Heart rate was significantly increased in our study. Heart rate had a tendency to rise in a CKD model, but this was not significant in Fukunaga et al’s study [9]. Ye et al [12] found that renal injury caused by phenol injection significantly increased heart rate and BP, which persisted for more than 3 weeks. Another study showed a significant increase in heart rate in a model of CKD, which was created in rats with ¾ nephrectomy. Heart rate does not significantly increase in CKD patients [14], which may be associated with the baroreflex. Renal status may affect the distribution of baroreflex and nonbaroreflex activity, as well as the strength of the SBP-heart rate relationship [15]. Several studies have also found that end-stage renal disease patients have a withdrawal in parasympathetic modulation of heart rate in conjunction with an increase in sympathetic input to the sino-atrial node [16]. Activity of the SNS and sensitivity of the baroreflex might have affected heart rate in our study.

More electrophysiological parameters can be detected in large animal models than small animal models. P wave duration, and episodes and duration of AF were increased after RI compared with baseline in our study, which is consistent with Fukunaga et al’s study [9]. Interstitial fibrosis might have led to prolongation of P wave duration in our study. Additionally, we found that the atrial and ventricular rates during AF were increased, and the antegrade Wenckebach point was shortened by RI with mild renal insufficiency. The increased atrial rate during AF could be the result of shortening of the effective refractory period. The increased ventricular rate during AF could be the result of shortening of the antegrade Wenckebach point, which might be induced by overactivity of the SNS. More attention should be paid to the increased ventricular rate during AF in this model in the future, because control of this rate is important for patients with AF in clinical practice.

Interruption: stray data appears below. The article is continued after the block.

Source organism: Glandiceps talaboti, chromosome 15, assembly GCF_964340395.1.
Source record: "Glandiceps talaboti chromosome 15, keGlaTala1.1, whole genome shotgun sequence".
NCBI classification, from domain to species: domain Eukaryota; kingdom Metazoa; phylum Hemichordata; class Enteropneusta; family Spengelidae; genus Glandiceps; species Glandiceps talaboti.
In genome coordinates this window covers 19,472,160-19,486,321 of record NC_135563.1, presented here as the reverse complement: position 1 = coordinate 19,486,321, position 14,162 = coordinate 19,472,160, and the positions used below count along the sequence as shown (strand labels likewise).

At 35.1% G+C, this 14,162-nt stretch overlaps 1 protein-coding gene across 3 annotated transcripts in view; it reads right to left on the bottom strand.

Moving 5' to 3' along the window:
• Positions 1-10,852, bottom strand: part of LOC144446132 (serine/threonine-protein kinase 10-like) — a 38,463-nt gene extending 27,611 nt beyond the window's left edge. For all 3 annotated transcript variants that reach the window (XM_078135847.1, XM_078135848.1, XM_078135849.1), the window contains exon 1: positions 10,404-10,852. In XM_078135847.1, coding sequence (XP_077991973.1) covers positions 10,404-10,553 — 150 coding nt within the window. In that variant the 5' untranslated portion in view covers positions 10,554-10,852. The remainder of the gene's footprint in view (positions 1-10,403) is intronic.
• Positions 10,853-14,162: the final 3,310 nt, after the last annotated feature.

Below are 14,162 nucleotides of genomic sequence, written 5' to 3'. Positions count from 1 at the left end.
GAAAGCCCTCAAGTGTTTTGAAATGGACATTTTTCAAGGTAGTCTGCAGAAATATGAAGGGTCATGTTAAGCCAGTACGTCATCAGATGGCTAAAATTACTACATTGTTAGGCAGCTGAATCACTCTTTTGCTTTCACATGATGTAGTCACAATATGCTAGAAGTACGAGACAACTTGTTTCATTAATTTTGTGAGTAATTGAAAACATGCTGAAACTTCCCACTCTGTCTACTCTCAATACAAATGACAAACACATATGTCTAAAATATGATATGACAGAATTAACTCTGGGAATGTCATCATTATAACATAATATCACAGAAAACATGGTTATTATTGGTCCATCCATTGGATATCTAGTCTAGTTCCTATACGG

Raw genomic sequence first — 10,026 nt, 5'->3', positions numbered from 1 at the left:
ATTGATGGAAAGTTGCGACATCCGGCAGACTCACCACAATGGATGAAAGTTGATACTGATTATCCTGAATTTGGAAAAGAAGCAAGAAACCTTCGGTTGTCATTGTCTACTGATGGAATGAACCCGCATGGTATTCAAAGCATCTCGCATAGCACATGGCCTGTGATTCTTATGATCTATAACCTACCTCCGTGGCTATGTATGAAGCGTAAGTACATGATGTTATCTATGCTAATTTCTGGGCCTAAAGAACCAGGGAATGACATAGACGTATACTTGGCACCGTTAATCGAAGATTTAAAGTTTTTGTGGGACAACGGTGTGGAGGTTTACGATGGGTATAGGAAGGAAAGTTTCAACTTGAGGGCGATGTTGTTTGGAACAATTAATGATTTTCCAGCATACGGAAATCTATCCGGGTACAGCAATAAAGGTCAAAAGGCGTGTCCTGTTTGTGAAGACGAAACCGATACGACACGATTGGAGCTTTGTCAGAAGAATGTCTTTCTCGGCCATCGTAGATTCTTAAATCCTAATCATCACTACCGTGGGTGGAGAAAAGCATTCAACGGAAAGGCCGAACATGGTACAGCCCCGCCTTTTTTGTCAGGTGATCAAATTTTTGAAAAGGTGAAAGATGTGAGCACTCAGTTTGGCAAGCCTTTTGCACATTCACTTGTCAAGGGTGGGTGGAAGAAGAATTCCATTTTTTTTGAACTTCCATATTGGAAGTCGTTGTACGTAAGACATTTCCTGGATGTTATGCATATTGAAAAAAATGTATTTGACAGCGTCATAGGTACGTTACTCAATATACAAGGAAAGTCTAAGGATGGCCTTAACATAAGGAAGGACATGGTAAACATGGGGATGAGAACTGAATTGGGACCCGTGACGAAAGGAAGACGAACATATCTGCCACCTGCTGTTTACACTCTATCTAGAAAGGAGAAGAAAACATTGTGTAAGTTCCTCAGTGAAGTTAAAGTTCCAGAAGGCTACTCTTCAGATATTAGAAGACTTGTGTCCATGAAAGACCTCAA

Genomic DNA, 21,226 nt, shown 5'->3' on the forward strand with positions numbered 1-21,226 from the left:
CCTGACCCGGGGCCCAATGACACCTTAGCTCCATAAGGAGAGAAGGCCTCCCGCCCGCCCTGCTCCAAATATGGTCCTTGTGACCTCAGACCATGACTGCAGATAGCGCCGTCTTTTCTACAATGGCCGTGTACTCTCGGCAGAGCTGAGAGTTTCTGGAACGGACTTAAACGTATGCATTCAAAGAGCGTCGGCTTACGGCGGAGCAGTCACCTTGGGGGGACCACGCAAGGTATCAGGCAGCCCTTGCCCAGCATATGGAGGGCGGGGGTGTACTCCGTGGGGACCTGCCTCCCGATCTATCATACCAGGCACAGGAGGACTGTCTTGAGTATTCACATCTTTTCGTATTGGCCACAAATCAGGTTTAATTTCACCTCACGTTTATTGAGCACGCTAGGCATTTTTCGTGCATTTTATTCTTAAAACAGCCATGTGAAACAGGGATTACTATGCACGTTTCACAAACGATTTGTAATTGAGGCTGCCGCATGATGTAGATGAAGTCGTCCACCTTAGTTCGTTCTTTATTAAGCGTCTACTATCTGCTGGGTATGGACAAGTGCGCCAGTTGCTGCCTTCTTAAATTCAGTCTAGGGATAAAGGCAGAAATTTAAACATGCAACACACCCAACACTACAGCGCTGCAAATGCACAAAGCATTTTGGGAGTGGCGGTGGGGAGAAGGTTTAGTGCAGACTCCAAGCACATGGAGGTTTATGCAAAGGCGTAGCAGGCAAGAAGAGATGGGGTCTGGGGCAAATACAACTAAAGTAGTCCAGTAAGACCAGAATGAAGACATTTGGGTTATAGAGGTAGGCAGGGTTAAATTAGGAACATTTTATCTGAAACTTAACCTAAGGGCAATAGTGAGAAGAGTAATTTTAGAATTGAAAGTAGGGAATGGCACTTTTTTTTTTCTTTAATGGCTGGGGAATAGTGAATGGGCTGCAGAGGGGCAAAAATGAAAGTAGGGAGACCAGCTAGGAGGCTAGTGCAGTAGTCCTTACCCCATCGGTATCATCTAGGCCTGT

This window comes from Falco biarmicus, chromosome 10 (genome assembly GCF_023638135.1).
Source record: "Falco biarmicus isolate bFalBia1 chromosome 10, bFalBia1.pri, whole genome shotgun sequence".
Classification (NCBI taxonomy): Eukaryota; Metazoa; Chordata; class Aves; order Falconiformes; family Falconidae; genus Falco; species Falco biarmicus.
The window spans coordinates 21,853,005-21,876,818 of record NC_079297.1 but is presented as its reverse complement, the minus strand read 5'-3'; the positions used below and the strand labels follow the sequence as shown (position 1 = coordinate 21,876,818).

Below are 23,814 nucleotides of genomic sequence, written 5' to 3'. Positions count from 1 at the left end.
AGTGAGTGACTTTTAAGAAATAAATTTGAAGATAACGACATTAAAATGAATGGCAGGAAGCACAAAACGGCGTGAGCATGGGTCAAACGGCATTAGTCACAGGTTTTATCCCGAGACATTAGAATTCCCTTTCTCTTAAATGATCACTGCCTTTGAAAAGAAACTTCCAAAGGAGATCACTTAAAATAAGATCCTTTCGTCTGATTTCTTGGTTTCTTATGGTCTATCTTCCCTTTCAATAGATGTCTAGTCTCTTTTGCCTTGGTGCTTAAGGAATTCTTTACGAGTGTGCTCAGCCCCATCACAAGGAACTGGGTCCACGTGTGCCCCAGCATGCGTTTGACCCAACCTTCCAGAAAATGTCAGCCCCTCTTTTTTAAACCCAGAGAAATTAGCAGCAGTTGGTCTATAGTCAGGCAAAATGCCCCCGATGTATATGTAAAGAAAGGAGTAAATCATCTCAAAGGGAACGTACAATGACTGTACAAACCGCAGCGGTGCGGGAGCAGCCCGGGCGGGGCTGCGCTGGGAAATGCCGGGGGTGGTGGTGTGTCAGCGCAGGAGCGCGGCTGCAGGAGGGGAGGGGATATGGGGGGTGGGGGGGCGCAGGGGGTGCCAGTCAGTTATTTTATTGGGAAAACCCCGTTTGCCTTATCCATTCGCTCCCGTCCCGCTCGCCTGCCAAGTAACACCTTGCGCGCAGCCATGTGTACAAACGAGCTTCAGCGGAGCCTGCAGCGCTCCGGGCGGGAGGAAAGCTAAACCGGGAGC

The design of our study is closer to the real clinical situation than other previous models. In the research field of AF, large animals, such as pigs and canines, are the most commonly used, because rats are not ideal for electrophysiological studies and catheter operations because of their fast heart rate and small size. In Fukunaga et al’s study [9], hearts had to be isolated, and electrophysiological parameters and vulnerability to AF had to be detected in vitro because rats were used, whereas electrophysiological parameters and vulnerability to AF could be detected in vivo in dogs in our study.